Updates from January

Work-wise, I have spent most of January helping Dra. Velez setup the SubCentro de Salud that we will be working out of, and trying to start up the community groups for Los Tillales. Like I mentioned last time I wrote, the SubCentro has been neglected for quite some time. While we did get cleaned up at the beginning of February, there was still a lot more logistics to deal with. The two big tasks we’ve been working on for the last 3 weeks or so: inventory, and stocking the pharmacy. The doctora had to submit an inventory of everything in the subcentro; right down to how many tongue depressors were there. The second big thing was reorganizing and stocking the pharmacy. When people come to the subcentro de salud, because it is part of the Ministry of Health, there are certain medicines that are available to patients for free. Every subcentro has a pharmacy, so after you visit the doctor, you can walk over and (theoretically) get the medicines you need. They don’t have everything, but its seems like they have all of the important stuff: birth control, vitamins, blood pressure, basic antibiotics, etc. We finally got everything set last week! I also have being TRYING to set up the women’s groups, youth groups, and kid’s group. I went door to door with invites for everyone, but attendance has been a little small compared to the number of people who signed up and said they were interested. I think part of the reason is the rain. Now that we are into rainy season, it doesn’t rain all day here, but it does rain every day. And even though it rains every day, and you would think everyone would be used to it, they still don’t like going out in the rain. Everyone pretty much stays in their houses until it passes. So that fact that it was down pouring during the meetings probably didn’t help. Hopefully attendance will grow once I get back from the States. The only group that has really strong attendance so far is the kids group, probably because it is most of the kids I have been working with in the reading group. They are so great, and it is so fun and rewarding working with them. Last week I had them do personal flags; a collage of things they like, their families, etc. It was a difficult task for them; as I anticipated. Here in Ecuador, creativity and critical thinking are not a huge part of the curriculum for grade school like it is in the States. It’s more about memorizing and repeating, being able to fill in the blank, choose the right answer. So when I told the kids they had to draw things that defined them, things that they liked or experienced, they were baffled. The kept asking for more specific directions, and once they finally did start drawing, they kept asking me if they were doing it right… and I kept saying “yes, because it’s impossible to do it wrong!” Afterwards, I had everyone present their work, which is another thing that they are absolutely not used to. They were super nervous about it; I actually let 2 girls present together because they were just too afraid to do it by themselves. They ARE getting better at speaking in front of the group though, which is great to see.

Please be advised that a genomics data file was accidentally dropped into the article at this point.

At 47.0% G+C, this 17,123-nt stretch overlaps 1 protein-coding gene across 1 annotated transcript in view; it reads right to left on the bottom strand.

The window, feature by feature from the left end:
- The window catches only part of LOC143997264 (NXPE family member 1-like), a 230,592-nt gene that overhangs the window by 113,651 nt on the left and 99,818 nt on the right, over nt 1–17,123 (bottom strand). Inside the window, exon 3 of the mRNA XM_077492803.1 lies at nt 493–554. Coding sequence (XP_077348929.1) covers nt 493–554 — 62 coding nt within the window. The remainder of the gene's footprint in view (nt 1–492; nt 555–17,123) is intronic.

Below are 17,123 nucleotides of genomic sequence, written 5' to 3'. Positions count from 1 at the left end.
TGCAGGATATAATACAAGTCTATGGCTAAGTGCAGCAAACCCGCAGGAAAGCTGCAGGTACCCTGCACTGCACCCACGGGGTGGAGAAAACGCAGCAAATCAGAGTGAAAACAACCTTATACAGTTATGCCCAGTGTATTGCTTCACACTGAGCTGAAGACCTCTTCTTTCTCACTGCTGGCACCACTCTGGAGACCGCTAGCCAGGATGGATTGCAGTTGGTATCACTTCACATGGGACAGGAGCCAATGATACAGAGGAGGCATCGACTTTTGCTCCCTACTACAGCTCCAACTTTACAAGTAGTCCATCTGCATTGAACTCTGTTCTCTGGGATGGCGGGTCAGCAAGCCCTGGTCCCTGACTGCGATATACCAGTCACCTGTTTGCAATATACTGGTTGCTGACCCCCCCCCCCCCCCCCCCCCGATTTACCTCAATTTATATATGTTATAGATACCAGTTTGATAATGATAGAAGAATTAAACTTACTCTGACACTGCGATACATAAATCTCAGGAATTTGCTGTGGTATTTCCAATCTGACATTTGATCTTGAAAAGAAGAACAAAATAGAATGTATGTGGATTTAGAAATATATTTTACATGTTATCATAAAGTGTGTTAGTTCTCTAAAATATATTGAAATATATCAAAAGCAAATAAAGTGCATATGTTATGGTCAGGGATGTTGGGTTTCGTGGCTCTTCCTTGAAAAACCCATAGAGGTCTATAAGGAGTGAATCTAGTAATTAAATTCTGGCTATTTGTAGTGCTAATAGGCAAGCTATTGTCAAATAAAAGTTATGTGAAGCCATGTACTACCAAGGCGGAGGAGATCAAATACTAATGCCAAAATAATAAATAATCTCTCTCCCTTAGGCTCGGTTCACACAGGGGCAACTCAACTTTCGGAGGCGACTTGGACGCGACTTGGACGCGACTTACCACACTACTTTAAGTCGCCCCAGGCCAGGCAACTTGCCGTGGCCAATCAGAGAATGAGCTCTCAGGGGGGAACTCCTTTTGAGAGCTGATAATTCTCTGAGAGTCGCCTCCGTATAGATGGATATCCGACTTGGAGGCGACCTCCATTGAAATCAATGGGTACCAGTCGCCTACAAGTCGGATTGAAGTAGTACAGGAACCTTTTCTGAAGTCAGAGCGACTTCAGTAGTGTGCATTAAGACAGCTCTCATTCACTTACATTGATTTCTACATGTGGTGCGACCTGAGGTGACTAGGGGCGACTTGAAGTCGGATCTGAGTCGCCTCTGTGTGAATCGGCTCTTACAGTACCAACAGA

Another highlight from January was my tech exchange with my friend Kerry. Kerry lives in a rural community in the mountains of Cañar, about 3 hours from Cuenca. A tech exchange is an opportunity for volunteers and communities to learn from each other. I went to Kerry’s site to teach her community about the environment and the importance of reducing and reusing material. On the way to Kerry’s site, I got to stop in Cuenca and see Lauren, my friend from Stonehill. It was nice to see her again, meet her friends, and see where she’s living. While I was in Kerry’s site, we co-taught the kids in her community’s school about reducing the amount of garbage we produce, and how we can reuse some of the things we consume. Though some of the classes were a bit difficult, for the most part it was quite fun… the little kids were the CUTEST. I also taught Kerry’s girl’s group how to make wallets out of potato chip bags or soda labels, which I learned from a 3rd year volunteer, Olenka. It was nice to pass on knowledge about such a cool little project. Aside from the tech stuff, it was just great to hang out with Kerry. She doesn’t have cell phone service and her nearest internet is about 2.5 hours away, so I don’t get to talk with her very often! She also has an adorable puppy, which is a plus obviously.

Qué más, Qué más? In January, I found out that I was accepted into Peace Corps Ecuador’s Peer Support Network. I was thrilled to be accepted and it is a program that I am very excited about. Next week, I am heading to Quito for some training the PSN… I am excited for it, but it’s also kind of awkward timing… I get to Quito Wednesday, leave Saturday, and then about a week later I will be on my way to the U.S.! I can’t believe I only have 2 weeks left until vacation!!!

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